In the Black

Twisted Roots return to prominence with their first full-length since 1999
By SAM PFEIFLE  |  June 20, 2007
inside_beat_twistedroots_06
STRONG RETURN: Twisted Roots.

If Rustic Overtones are seeking a model for their whole getting-back-together thing, they need look no further than their once and future contemporaries Twisted Roots (that they both played here so often in the late ’90s may be one reason some people think Rusted Root are from Maine and not Pittsburgh). After a successful run and dalliance with Boston indie Cherry Disc (Letters to Cleo, Semisonic) and the major labels, Roots called it quits in 2000, only to get the jones and start playing again in 2004, first with a “reunion” show that blossomed into gigs here and there and finally a soft-comeback EP in 2005, The Seed.

This month, Twisted Roots transformed their “reunion” into a forward-looking intent to bestride Portland once again and develop a new crop of fans who dig terrifying guitar solos and teeth-rattling vocals. Older and wiser, the band are still menacing and dark, but they’re, like, in touch with their emotions and stuff.

12 Skies Fire and the Black is more nuanced and agile than nine songs have any business being, displaying fine dexterity in moving from self-assured rock to metal and brimstone. “New Monday” eases you into Twisted waters with Pete Giordano doing his best Ronnie van Zant over strummed acoustic guitar, but the longest tune on the album leaves room for plenty of strutting guitar — bomb, bomb, chicka, chicka, bomb bomb, chicka chicka (sorry to use such technical music-critic terminology there). Giordano’s voice is absolutely mint on “Monday,” a lesson for everyone else in this town in how to use the falsetto properly. You might notice more Southern and classic rock than in the past, but the Roots can still “put you in your place” and hold that last note for a solid 10-count, before leading into a ripping guitar solo from Adam “Mr. Powers” Powers. After finishing with the same gently strummed acoustic guitar, Giordano, “Does it feel alright on this Monday/And does it feel just like a Tuesday?” I’m not sure why, but that winds up sounding deep, and Giordano sounds like Chris Martin just dumped Gwyneth for Joan Jett.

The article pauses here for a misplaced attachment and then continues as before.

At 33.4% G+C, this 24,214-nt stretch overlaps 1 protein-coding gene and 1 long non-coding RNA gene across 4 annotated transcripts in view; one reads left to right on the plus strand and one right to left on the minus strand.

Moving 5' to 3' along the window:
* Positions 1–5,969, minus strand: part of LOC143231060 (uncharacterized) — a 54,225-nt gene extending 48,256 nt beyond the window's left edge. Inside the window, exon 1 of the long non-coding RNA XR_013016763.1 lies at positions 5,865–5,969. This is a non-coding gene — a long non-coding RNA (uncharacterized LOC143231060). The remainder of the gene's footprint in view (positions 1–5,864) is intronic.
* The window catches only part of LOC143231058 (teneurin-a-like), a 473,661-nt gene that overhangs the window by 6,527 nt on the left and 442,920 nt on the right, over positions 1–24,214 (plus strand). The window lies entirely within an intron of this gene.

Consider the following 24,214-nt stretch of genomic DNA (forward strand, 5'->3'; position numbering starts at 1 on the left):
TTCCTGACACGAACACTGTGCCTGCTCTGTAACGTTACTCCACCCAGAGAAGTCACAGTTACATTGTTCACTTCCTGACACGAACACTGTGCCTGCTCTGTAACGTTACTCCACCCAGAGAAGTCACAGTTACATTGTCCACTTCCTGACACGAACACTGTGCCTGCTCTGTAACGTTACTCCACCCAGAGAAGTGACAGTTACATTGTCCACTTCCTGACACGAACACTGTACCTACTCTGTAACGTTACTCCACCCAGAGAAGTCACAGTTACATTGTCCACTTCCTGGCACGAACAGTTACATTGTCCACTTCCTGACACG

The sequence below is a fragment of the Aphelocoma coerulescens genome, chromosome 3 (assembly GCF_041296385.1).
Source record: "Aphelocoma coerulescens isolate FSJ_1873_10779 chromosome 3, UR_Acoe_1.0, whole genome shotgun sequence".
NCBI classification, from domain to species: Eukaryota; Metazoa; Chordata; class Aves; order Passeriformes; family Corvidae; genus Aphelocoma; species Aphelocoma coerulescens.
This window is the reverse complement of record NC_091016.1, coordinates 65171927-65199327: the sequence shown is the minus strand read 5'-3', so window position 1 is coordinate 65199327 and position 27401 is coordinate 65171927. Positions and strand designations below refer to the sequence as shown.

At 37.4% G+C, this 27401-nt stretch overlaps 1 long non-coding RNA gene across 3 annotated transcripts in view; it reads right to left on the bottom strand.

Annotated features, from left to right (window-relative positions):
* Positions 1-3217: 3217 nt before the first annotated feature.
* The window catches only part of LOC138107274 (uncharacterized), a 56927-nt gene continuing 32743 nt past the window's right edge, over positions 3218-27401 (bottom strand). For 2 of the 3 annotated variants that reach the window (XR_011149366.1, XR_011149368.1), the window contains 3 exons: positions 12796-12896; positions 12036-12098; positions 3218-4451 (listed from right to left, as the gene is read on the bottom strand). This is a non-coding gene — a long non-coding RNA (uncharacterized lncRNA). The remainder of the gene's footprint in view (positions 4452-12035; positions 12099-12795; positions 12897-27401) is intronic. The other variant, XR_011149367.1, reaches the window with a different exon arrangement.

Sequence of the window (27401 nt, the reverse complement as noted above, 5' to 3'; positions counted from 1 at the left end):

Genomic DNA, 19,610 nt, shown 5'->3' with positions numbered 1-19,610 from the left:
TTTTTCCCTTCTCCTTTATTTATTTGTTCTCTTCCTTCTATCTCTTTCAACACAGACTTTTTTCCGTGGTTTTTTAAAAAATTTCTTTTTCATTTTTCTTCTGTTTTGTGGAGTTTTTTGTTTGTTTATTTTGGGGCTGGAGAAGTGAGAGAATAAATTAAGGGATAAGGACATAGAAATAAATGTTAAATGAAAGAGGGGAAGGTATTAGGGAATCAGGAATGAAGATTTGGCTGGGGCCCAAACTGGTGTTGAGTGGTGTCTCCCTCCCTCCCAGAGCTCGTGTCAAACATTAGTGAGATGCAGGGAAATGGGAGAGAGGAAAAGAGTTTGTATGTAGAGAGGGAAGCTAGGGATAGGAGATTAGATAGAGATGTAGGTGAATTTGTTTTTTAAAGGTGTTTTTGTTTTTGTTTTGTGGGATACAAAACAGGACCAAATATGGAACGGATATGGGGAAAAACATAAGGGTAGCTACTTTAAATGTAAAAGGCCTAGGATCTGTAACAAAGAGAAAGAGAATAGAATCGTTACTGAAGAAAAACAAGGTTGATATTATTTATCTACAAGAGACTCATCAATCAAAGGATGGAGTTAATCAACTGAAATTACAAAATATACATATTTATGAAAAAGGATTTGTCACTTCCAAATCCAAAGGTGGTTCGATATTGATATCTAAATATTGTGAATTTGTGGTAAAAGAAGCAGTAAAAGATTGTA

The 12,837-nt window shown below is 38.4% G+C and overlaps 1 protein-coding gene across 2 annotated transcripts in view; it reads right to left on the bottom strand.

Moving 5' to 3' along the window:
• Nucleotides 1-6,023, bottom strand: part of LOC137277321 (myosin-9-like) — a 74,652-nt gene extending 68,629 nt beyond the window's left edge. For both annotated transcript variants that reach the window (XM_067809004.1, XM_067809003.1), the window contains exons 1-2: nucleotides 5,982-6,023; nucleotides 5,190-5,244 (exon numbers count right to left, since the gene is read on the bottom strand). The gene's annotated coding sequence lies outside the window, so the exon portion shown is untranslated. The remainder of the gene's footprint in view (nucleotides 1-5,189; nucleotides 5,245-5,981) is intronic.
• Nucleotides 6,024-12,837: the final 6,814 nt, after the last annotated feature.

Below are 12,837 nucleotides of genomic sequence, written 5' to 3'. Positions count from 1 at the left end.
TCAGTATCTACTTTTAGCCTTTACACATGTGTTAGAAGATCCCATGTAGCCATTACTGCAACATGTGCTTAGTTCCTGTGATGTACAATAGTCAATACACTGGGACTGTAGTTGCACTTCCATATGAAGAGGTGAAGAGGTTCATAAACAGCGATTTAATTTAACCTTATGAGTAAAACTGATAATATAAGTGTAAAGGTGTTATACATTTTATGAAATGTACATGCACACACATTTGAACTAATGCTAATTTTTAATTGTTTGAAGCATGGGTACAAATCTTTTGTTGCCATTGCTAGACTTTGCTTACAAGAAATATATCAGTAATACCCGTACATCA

“Three Doors of Hell” is more like your older brother’s Twisted Roots: “two-fisted drinking, chain smoking, intentionally wasting my time.” Here you find a classically growling Giordano, angry, though sometimes lower in the register he comes off a little thin, like maybe he used to have more bottom. Still, there’s a nice marriage in the second verse of the falsetto and the lower growl in doubled vocals that are well mixed by engineer Lance Vardis, who manned the knobs for Roots albums of yore like Communication and the EP Red. When the tune breaks down to just Mark Lennon’s bass, with Sonny Robinson’s drums bleeding in, the rhythm section builds palpable anticipation for the upcoming guitar shred.

“I am like you, a fly on the wall,” Giordano finishes. “I am human and I bleed/I’m in my time of ...” The “need” gets left off and the couplet is never finished, the vulnerability never quite confirmed.

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